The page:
U.S. Ambassadors Describe Business Opportunities at NUSACC's Annual Forum

By Hanley, Delinda C. | Washington Report on Middle East Affairs, June/July 2014 | Go to article overview

U.S. Ambassadors Describe Business Opportunities at NUSACC's Annual Forum


Hanley, Delinda C., Washington Report on Middle East Affairs


The National U.S.-Arab Chamber of Commerce (NUSACC) and the U.S. Department of State co-hosted the Second Annual Ambassadors Forum on March 13 at the State Department's Loy Henderson Auditorium. Twelve U.S. ambassadors and acting ambassadors, nine Arab ambassadors to the United States, and representatives from more than 300 U.S. companies attended the forum.

In his welcoming remarks, David Hamod, president and CEO of NUSACC, dispelled misconceptions about the Arab world, including the view that the whole Middle East and North Africa (MENA) region is in flames. The Arab Spring poses challenges, he acknowledged, but "disruptive does not have to mean destructive." U.S. goods exports to the Arab world are the highest on record, Hamod said, reaching over $70 billion in 2013. By 2018, exports of U.S. goods and services to the Arab world are forecast to reach $245 billion.

Assistant Secretary of State for Near Eastern Affairs Anne Patterson called the long-term outlook for doing business in the Middle East region "very promising...There is a huge, youthful generation that is looking for new opportunities and new solutions. The instability you see in the news is part of that pent-up demand for a piece of the global economy." She urged American businesses "to engage-to be part of a next wave of opportunities in the region. In addition to being profitable, your involvement will generate jobs both in the region and here in America."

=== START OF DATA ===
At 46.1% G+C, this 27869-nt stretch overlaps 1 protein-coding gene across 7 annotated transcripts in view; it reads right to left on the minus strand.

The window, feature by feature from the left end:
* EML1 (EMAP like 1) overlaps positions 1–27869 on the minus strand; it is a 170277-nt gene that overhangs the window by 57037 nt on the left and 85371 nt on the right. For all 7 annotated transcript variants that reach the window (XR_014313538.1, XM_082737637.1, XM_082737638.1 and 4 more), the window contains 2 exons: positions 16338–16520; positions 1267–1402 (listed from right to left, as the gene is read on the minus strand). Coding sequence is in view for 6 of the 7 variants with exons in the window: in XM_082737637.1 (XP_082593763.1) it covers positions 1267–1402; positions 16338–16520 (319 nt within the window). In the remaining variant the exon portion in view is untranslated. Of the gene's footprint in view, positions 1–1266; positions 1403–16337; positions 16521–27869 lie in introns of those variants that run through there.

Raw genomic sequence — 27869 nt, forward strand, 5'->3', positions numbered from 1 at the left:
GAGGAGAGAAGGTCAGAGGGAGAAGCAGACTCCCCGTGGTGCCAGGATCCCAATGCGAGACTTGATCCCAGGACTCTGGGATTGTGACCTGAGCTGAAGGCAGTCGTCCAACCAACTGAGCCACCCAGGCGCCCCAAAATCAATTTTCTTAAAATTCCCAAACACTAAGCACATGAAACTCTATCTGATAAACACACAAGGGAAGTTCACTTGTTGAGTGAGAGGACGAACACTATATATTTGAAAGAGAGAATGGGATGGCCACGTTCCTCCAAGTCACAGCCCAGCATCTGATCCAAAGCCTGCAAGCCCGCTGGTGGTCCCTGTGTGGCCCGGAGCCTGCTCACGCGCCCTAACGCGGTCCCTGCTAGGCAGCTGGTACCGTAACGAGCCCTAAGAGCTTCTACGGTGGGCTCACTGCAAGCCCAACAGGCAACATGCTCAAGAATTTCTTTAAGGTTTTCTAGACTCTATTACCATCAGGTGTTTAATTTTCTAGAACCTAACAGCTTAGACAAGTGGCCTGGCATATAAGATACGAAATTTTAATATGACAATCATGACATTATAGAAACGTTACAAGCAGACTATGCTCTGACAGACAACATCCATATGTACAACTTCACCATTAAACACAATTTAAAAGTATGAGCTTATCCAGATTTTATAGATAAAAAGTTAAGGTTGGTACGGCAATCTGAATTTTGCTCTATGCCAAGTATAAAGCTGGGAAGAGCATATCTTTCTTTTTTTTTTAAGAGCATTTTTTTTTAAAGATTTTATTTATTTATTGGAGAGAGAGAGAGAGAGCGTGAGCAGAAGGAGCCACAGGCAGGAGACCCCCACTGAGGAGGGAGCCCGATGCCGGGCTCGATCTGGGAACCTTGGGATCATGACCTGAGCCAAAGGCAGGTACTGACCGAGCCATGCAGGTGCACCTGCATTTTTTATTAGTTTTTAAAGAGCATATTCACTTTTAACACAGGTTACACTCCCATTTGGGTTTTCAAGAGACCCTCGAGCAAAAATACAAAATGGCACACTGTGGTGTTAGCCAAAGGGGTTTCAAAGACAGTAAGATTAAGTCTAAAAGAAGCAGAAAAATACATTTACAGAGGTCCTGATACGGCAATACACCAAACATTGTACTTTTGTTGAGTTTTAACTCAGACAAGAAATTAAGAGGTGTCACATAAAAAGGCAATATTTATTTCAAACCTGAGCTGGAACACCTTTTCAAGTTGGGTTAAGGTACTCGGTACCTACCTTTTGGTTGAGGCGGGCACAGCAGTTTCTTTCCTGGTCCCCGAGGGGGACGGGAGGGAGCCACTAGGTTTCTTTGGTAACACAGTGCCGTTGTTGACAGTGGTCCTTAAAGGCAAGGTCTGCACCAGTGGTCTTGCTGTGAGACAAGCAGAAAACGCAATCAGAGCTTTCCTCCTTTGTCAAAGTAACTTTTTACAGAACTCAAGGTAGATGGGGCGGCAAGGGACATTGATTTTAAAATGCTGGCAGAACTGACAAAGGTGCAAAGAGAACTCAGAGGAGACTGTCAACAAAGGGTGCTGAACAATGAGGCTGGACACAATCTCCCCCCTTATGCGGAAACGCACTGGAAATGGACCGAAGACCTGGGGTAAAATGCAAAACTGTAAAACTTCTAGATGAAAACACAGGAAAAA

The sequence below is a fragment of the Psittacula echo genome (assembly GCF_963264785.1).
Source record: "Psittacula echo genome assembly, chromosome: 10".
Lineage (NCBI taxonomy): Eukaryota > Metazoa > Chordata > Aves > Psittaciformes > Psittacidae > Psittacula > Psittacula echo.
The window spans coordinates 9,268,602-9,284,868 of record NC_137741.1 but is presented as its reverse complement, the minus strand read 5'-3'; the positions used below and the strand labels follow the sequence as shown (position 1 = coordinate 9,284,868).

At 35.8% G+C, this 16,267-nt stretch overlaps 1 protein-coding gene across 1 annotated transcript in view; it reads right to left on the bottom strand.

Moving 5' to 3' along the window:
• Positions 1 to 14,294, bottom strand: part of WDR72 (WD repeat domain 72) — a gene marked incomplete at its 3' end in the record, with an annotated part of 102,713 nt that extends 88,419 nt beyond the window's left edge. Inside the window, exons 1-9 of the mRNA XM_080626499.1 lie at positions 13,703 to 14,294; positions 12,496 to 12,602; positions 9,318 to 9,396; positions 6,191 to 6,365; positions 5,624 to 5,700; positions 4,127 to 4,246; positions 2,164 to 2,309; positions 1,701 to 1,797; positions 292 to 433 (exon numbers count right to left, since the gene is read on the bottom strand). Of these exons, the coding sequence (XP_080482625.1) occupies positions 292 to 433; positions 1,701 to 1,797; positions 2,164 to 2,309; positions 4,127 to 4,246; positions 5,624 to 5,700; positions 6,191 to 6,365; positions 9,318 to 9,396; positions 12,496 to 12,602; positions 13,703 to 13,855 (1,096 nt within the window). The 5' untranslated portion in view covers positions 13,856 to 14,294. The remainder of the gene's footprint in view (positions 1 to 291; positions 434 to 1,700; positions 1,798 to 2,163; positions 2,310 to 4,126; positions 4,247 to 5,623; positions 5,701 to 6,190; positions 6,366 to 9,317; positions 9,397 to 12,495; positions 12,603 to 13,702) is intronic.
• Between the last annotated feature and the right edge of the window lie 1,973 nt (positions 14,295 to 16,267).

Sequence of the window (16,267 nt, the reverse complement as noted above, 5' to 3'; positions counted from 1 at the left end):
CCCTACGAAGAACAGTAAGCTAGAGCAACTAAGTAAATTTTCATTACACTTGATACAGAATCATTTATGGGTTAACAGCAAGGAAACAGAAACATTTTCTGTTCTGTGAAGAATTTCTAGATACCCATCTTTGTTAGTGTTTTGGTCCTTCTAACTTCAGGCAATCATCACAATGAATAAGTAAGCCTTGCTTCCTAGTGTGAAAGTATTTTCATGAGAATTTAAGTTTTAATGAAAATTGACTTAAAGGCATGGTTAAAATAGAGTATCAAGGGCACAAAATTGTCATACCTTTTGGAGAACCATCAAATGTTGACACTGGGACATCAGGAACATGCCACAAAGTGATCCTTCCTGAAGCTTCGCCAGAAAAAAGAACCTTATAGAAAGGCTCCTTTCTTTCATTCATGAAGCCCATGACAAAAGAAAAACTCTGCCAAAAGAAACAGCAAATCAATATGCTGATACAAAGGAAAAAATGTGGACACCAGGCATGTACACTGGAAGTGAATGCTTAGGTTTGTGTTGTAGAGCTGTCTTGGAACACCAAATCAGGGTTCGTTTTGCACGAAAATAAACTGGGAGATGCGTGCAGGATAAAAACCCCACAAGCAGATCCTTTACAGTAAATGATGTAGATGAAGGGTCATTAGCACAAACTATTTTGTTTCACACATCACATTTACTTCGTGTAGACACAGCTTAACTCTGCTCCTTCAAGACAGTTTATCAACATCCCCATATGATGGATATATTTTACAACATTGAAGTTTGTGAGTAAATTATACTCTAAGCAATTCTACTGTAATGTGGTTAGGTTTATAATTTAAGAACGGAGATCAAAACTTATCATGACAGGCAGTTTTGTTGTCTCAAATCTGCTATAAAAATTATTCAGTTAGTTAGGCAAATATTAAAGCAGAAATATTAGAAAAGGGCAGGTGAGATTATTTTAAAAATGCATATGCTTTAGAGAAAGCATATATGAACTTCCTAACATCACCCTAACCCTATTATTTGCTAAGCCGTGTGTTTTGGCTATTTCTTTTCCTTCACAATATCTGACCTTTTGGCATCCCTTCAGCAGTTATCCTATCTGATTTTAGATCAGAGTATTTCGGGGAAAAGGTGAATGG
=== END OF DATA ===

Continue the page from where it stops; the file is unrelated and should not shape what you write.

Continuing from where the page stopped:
Ex-Im Bank chairman and president Fred Hochberg emphasized the opportunities for U.S. exports to the region. He described Ex-Im's 2013 "deal of the year," a partnership with Saudi Aramco and Dow Chemical to finance the Sadara Project, a massive petrochemical complex that will provide 18,400 jobs for 70 American companies and 44,000 Saudi workers.

U.S. ambassadors went on to discuss the region's burgeoning youth population, diversification efforts, the emerging private sector and efforts to build knowledge-based economies. The first panel, moderated by Ambassador Jose Fernandez, a former assistant secretary of state, explored economies in transition and was composed of current U.S. ambassadors posted in Egypt, Jordan, Lebanon and Tunisia.

"Strong commercial connections are a key element in strengthening U.S.-Egyptian ties," noted Ambassador Marc Sievers, America's acting ambassador to Egypt. The U.S. is Egypt's largest trading partner, Sievers said. Since the January 2011 revolution, many American firms have expanded operations in Egypt, while others have taken a "wait and see" attitude. Three sectors poised for commercial growth include: healthcare, with plans to develop 26 new hospitals in 2014; food and beverages, which appeal to Egypt's youths; and information and communications technology (ICT).

U.S. Ambassador to Jordan Stuart Jones described opportunities for private sector partnerships for U.S. firms in the Hashemite Kingdom. "The United States, through the U.S. Agency for International Development (USAID), will spend $100 million over the next five years to support private sector growth and work force development in Jordan," Ambassador Jones said. In addition, a $5 billion grant for infrastructure development offered by four Gulf Cooperation Council (GCC) donors will provide U.S. firms with new opportunities. He reminded listeners that "Jordan provides a platform for entry into rapidly growing markets in Iraq."

U.S. Ambassador to Lebanon David Hale outlined the challenges that Lebanon faces from the chaos and spillover from Syria. He mentioned the State Department's Travel Warning, which notes that mounting violence in Lebanon has "resulted in death and harm to passersby in the vicinity." Although Americans are not targets, Hale stated, there is a real possibility of "wrong place, wrong time harm to U.S. citizens." Nonetheless, he added, Lebanese "move with ease in many cultures, are often multi-lingual, and are also well educated, making them excellent business partners. …

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